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Yusuf Hamied Department of Chemistry

Srijit Seal by a computer

Srijit Seal in CMI, Bender group taken by Nathan Pitt ©University of Cambridge

Srijit Seal, a final-year PhD student in the Bender group, is using artificial intelligence to make drug discovery faster and safer. He has developed models that use AI to solve complex problems in medicine faster than ever.

Srijit, who is also a visiting student at the Broad Institute of MIT and Harvard, develops tools for scientists working in drug discovery. He combines drug data and AI to make predictions about how chemical compounds will interact with the body.

AI can identify patterns across vast swathes of data faster and more accurately than the human eye. These new tools will help researchers pinpoint drugs that have a higher probability of safety.

These are some of the potential applications for Srijit’s models, which he has recently published in academic journals.

Drug Cardiotoxicity

Predicting how toxic a drug would be

This AI model identifies drugs that may cause damage in the heart. Drugs can either harm the heart’s structure or alter its rhythmic functions.

Since cardiotoxicity is caused by a huge variety of factors, the model incorporates numerous datasets that record how drugs affect the heart.

“This is a new dataset released by the FDA, and this is the first work that explores how we can use AI to see patterns from a lot of different datatypes,” says Srijit.

This project has the potential to help scientists narrow down their targets when searching for new, safer drugs.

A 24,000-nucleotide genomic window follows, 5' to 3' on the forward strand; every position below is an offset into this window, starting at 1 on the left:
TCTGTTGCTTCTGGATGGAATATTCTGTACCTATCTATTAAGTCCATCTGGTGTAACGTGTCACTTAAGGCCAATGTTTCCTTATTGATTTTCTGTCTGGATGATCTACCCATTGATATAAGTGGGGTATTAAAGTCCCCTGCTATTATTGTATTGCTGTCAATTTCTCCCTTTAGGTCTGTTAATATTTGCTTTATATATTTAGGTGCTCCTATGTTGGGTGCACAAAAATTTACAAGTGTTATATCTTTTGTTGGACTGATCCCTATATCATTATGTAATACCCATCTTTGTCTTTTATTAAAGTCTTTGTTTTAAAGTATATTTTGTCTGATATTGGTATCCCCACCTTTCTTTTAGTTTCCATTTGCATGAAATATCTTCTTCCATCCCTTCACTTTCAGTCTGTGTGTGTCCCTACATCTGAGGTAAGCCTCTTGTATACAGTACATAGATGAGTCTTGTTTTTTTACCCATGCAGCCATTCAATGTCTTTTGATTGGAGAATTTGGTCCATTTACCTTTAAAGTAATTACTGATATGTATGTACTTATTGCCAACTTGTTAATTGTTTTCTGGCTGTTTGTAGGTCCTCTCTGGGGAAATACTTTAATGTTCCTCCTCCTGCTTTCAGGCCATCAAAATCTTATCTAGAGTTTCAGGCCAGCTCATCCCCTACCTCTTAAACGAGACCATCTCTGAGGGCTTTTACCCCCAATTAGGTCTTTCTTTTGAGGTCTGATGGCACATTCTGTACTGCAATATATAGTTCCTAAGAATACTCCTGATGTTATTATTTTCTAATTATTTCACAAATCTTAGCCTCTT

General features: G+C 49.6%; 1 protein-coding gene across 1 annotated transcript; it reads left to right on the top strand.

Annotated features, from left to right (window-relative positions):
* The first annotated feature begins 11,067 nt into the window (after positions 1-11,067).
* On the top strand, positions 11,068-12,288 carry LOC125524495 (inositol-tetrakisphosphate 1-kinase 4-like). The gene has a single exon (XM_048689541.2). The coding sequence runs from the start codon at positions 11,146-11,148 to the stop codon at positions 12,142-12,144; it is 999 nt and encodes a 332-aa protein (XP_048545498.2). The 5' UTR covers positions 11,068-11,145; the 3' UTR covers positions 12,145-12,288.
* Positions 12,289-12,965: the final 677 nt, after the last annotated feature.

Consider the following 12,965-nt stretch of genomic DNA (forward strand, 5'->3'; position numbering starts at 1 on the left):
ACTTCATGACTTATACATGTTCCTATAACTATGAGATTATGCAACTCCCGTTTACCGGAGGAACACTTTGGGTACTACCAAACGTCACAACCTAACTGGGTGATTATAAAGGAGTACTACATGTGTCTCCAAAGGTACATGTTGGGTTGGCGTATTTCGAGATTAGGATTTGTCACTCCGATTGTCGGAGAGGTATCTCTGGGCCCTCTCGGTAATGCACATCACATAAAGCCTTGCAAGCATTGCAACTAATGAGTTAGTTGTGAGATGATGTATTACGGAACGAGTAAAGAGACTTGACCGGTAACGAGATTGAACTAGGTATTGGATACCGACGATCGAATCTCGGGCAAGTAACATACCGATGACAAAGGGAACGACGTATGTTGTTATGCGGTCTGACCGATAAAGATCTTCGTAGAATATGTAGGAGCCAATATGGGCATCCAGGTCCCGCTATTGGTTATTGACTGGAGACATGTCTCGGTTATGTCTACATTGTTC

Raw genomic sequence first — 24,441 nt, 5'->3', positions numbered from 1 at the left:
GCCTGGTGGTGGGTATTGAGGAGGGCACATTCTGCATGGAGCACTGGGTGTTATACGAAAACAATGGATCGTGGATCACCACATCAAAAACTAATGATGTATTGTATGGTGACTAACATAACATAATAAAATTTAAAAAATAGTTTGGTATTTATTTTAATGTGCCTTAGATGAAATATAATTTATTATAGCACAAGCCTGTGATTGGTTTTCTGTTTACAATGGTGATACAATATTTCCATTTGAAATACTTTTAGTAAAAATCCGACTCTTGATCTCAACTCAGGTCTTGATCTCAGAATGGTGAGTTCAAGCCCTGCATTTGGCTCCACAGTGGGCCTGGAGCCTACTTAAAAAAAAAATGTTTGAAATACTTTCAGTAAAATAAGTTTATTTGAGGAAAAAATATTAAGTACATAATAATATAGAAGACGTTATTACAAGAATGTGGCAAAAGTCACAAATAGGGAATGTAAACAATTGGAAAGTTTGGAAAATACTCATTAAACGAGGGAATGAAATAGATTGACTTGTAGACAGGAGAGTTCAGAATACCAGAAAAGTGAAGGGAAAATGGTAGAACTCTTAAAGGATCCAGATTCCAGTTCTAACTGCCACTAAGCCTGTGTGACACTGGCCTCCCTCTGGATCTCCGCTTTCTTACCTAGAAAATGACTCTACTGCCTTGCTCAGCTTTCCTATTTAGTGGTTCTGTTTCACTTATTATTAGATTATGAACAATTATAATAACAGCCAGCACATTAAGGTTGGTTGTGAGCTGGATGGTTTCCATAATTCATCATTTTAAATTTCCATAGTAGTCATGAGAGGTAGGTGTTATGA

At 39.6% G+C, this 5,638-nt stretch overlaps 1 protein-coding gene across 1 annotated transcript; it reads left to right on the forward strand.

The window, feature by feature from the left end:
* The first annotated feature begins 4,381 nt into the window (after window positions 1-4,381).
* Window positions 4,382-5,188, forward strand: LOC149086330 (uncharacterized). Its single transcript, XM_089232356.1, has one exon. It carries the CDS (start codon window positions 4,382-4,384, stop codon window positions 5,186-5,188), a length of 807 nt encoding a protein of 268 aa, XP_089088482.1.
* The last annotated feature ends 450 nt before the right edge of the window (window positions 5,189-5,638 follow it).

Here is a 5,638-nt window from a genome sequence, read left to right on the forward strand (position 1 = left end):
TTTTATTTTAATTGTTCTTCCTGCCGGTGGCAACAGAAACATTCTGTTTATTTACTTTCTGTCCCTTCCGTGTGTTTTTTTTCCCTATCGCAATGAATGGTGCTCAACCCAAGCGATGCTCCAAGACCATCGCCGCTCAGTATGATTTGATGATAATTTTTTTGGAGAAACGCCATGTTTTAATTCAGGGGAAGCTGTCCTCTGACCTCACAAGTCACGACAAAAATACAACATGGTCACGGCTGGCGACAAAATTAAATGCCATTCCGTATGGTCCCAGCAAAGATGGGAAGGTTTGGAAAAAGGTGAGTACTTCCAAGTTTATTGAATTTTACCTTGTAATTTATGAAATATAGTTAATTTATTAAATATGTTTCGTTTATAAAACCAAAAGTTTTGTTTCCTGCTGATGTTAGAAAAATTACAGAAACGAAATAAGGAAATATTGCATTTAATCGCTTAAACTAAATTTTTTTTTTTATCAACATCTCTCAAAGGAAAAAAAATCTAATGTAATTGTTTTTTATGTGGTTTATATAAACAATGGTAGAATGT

DILI PRedictor

Early Detection of Drug-Induced Liver Injury

Drug-induced liver injury can be a side effect of some medicines, and can be very dangerous. It is difficult to predict because a lot of different factors come into play around this complex organ. Srijit says: “Liver injury is one of the biggest causes of a drug on the market being withdrawn.

“Liver toxicity is very complicated and is very difficult to predict with just the chemical structure. This model takes the chemical structures and other measured properties to make predictions that can take years using traditional methods.”


Cell health from images

The general health and makeup of cells are critical to understanding how they respond to different drugs. BioMorph makes predictions about how a drug will generally affect the body, using two datasets which have never been combined before.

One set includes detailed cell images that label the size and shape of different features of cells such as the nucleus and mitchondria. This is combined with cell health data that records how different treatments affect cells. Together, these sets predict how a particular drug might affect cells.

Srijit says: “BioMorph groups these two datasets that have never been combined before, so is potentially more interpretive and accessible for biologists.”

Srijit says if potential users are willing to give feedback on how BioMorph validates their findings then to please contact him at


This article first appeared in Chem@Cam magazine Spring 2024 Issue 68 pg 14.